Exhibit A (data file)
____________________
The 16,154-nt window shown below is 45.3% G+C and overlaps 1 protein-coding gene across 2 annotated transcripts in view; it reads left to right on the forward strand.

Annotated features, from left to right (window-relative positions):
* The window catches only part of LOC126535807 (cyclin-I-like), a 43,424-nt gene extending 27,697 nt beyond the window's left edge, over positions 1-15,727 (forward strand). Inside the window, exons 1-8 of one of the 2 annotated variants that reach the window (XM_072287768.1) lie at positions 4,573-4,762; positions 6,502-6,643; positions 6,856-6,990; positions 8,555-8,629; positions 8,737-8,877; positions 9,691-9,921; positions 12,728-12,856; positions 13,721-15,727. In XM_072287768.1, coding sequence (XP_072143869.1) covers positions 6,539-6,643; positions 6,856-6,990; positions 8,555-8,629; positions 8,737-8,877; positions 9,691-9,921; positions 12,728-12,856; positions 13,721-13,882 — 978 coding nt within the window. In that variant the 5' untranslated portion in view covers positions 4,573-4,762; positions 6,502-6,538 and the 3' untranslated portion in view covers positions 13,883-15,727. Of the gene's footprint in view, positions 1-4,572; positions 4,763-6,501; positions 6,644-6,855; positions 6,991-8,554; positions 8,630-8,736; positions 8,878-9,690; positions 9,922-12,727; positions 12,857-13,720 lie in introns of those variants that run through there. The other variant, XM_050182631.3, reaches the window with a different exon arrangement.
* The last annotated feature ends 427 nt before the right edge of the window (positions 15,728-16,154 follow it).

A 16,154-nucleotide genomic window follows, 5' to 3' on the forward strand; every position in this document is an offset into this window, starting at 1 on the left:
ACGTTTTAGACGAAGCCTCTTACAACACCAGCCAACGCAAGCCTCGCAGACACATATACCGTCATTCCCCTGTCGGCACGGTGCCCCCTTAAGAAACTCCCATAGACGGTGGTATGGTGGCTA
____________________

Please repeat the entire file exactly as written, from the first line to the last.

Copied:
The 16,154-nt window shown below is 45.3% G+C and overlaps 1 protein-coding gene across 2 annotated transcripts in view; it reads left to right on the forward strand.

Annotated features, from left to right (window-relative positions):
* The window catches only part of LOC126535807 (cyclin-I-like), a 43,424-nt gene extending 27,697 nt beyond the window's left edge, over positions 1-15,727 (forward strand). Inside the window, exons 1-8 of one of the 2 annotated variants that reach the window (XM_072287768.1) lie at positions 4,573-4,762; positions 6,502-6,643; positions 6,856-6,990; positions 8,555-8,629; positions 8,737-8,877; positions 9,691-9,921; positions 12,728-12,856; positions 13,721-15,727. In XM_072287768.1, coding sequence (XP_072143869.1) covers positions 6,539-6,643; positions 6,856-6,990; positions 8,555-8,629; positions 8,737-8,877; positions 9,691-9,921; positions 12,728-12,856; positions 13,721-13,882 — 978 coding nt within the window. In that variant the 5' untranslated portion in view covers positions 4,573-4,762; positions 6,502-6,538 and the 3' untranslated portion in view covers positions 13,883-15,727. Of the gene's footprint in view, positions 1-4,572; positions 4,763-6,501; positions 6,644-6,855; positions 6,991-8,554; positions 8,630-8,736; positions 8,878-9,690; positions 9,922-12,727; positions 12,857-13,720 lie in introns of those variants that run through there. The other variant, XM_050182631.3, reaches the window with a different exon arrangement.
* The last annotated feature ends 427 nt before the right edge of the window (positions 15,728-16,154 follow it).

A 16,154-nucleotide genomic window follows, 5' to 3' on the forward strand; every position in this document is an offset into this window, starting at 1 on the left:
ACGTTTTAGACGAAGCCTCTTACAACACCAGCCAACGCAAGCCTCGCAGACACATATACCGTCATTCCCCTGTCGGCACGGTGCCCCCTTAAGAAACTCCCATAGACGGTGGTATGGTGGCTA